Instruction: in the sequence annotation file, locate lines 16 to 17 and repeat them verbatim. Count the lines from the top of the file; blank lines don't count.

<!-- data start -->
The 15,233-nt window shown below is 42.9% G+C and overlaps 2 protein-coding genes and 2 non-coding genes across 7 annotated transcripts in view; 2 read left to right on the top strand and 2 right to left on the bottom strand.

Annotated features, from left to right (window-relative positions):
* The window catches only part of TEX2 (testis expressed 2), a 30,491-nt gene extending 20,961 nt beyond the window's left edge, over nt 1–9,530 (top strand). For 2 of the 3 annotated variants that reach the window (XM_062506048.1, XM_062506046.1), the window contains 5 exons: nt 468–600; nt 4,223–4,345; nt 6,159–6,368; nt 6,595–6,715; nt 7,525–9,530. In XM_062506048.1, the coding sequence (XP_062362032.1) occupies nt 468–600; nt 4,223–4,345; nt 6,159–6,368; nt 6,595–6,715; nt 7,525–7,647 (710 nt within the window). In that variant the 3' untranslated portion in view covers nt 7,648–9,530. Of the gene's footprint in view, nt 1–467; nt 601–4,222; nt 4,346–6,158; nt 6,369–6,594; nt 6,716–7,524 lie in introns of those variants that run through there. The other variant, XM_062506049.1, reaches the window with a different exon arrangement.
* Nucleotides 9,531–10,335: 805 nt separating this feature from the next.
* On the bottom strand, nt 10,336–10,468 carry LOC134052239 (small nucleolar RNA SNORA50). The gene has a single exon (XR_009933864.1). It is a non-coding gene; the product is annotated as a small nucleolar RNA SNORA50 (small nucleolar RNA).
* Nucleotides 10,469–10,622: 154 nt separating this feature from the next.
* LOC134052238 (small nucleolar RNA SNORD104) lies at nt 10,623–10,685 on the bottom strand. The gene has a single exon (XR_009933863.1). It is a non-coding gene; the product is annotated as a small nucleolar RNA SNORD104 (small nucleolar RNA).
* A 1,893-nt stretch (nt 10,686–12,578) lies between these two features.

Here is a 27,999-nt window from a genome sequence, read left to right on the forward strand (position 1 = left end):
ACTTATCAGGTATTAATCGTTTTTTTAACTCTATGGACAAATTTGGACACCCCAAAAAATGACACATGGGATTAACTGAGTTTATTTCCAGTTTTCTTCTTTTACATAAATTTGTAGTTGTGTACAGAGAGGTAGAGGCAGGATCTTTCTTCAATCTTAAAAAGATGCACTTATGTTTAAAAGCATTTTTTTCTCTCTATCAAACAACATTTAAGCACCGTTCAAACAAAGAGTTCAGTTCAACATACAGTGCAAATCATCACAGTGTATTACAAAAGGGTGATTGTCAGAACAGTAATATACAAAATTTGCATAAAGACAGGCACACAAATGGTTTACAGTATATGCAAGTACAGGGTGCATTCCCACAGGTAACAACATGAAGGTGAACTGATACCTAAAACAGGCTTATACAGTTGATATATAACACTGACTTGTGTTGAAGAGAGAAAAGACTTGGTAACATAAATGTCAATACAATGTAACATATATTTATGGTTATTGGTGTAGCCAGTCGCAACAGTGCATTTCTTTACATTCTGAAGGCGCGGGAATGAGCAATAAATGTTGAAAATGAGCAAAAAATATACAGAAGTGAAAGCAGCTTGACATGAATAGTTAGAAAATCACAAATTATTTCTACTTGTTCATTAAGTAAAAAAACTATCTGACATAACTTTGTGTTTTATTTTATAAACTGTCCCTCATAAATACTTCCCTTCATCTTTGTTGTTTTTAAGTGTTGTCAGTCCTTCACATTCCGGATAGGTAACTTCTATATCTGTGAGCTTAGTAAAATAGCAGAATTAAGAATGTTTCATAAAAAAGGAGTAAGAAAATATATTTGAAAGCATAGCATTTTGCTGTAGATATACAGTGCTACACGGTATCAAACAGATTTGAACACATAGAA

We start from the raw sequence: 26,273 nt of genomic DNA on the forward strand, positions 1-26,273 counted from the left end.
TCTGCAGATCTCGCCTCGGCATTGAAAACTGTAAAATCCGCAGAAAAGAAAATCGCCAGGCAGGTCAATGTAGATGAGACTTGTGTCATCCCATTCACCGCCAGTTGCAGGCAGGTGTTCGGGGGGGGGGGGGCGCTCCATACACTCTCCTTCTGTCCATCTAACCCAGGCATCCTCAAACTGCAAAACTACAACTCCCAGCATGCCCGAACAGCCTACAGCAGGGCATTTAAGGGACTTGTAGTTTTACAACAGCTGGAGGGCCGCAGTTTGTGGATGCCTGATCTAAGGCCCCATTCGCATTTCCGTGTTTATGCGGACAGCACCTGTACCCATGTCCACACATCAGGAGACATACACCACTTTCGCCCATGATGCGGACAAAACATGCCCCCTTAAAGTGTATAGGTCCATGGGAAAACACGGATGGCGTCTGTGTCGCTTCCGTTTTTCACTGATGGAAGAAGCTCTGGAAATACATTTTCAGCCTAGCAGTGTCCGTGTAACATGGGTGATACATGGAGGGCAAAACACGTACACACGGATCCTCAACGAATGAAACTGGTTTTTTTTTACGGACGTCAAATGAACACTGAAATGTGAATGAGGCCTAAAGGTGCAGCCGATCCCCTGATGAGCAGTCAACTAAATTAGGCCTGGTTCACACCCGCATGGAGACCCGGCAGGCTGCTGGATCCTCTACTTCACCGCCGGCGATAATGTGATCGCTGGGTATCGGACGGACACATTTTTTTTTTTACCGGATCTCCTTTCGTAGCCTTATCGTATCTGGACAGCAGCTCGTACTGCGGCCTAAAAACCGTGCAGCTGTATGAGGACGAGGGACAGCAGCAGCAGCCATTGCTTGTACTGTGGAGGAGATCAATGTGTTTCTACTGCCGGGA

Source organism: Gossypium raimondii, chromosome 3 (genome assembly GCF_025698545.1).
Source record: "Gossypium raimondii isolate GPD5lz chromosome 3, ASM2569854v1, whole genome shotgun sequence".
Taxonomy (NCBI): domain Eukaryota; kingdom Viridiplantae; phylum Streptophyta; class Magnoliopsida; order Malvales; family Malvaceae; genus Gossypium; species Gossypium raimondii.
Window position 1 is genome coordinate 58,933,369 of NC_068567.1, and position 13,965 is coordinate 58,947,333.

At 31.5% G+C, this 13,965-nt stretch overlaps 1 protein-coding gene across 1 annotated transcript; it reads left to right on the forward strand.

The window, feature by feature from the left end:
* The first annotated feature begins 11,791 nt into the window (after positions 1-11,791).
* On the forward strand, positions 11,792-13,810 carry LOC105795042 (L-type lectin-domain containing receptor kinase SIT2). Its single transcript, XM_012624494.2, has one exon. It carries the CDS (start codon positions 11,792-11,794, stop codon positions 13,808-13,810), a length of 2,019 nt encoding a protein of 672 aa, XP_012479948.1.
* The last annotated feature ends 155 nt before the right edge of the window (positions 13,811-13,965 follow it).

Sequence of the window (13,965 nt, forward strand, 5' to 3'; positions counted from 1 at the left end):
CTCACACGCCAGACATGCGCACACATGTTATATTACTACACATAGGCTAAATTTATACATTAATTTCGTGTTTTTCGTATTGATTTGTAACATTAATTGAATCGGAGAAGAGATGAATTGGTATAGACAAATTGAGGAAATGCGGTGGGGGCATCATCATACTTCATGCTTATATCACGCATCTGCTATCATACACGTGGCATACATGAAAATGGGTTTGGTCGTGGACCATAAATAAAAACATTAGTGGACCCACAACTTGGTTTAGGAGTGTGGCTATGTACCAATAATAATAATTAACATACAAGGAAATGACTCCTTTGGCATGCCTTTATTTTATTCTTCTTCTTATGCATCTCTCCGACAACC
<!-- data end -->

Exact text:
Window position 1 is genome coordinate 58,933,369 of NC_068567.1, and position 13,965 is coordinate 58,947,333.

At 31.5% G+C, this 13,965-nt stretch overlaps 1 protein-coding gene across 1 annotated transcript; it reads left to right on the forward strand.